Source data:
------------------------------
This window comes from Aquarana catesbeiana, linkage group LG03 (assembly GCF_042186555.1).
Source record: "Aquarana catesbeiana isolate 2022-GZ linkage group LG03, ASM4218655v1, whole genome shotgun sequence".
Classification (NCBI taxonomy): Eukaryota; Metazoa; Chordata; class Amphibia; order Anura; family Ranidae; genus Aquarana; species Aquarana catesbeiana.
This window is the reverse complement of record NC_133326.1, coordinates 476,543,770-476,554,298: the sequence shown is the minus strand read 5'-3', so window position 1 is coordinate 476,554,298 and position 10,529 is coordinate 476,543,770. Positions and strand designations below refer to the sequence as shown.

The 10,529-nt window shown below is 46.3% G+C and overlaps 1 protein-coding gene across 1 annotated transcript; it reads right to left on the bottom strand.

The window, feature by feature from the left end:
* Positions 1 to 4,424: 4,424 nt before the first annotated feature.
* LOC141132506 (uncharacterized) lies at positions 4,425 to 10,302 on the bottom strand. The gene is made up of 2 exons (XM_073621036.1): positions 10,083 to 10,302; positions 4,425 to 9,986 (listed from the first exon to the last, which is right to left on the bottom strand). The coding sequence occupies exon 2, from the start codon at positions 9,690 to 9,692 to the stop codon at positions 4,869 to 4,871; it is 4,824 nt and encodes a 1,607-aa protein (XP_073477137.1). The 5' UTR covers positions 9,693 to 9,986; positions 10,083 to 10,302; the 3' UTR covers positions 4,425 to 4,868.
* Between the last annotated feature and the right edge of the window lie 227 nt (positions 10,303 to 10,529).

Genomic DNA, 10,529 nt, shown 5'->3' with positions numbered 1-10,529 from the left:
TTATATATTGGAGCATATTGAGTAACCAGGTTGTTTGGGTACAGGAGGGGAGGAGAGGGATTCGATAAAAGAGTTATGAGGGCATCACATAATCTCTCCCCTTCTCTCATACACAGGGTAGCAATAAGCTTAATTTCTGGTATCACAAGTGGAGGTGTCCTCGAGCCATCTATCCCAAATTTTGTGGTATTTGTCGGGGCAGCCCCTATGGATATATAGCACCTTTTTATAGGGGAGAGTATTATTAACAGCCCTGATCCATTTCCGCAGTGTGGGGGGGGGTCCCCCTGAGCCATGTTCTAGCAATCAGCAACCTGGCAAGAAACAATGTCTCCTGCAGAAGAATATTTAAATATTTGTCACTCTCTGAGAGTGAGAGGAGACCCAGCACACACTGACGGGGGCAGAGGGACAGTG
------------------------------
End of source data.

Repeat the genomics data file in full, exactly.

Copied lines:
This window comes from Aquarana catesbeiana, linkage group LG03 (assembly GCF_042186555.1).
Source record: "Aquarana catesbeiana isolate 2022-GZ linkage group LG03, ASM4218655v1, whole genome shotgun sequence".
Classification (NCBI taxonomy): Eukaryota; Metazoa; Chordata; class Amphibia; order Anura; family Ranidae; genus Aquarana; species Aquarana catesbeiana.
This window is the reverse complement of record NC_133326.1, coordinates 476,543,770-476,554,298: the sequence shown is the minus strand read 5'-3', so window position 1 is coordinate 476,554,298 and position 10,529 is coordinate 476,543,770. Positions and strand designations below refer to the sequence as shown.

The 10,529-nt window shown below is 46.3% G+C and overlaps 1 protein-coding gene across 1 annotated transcript; it reads right to left on the bottom strand.

The window, feature by feature from the left end:
* Positions 1 to 4,424: 4,424 nt before the first annotated feature.
* LOC141132506 (uncharacterized) lies at positions 4,425 to 10,302 on the bottom strand. The gene is made up of 2 exons (XM_073621036.1): positions 10,083 to 10,302; positions 4,425 to 9,986 (listed from the first exon to the last, which is right to left on the bottom strand). The coding sequence occupies exon 2, from the start codon at positions 9,690 to 9,692 to the stop codon at positions 4,869 to 4,871; it is 4,824 nt and encodes a 1,607-aa protein (XP_073477137.1). The 5' UTR covers positions 9,693 to 9,986; positions 10,083 to 10,302; the 3' UTR covers positions 4,425 to 4,868.
* Between the last annotated feature and the right edge of the window lie 227 nt (positions 10,303 to 10,529).

Genomic DNA, 10,529 nt, shown 5'->3' with positions numbered 1-10,529 from the left:
TTATATATTGGAGCATATTGAGTAACCAGGTTGTTTGGGTACAGGAGGGGAGGAGAGGGATTCGATAAAAGAGTTATGAGGGCATCACATAATCTCTCCCCTTCTCTCATACACAGGGTAGCAATAAGCTTAATTTCTGGTATCACAAGTGGAGGTGTCCTCGAGCCATCTATCCCAAATTTTGTGGTATTTGTCGGGGCAGCCCCTATGGATATATAGCACCTTTTTATAGGGGAGAGTATTATTAACAGCCCTGATCCATTTCCGCAGTGTGGGGGGGGGTCCCCCTGAGCCATGTTCTAGCAATCAGCAACCTGGCAAGAAACAATGTCTCCTGCAGAAGAATATTTAAATATTTGTCACTCTCTGAGAGTGAGAGGAGACCCAGCACACACTGACGGGGGCAGAGGGACAGTG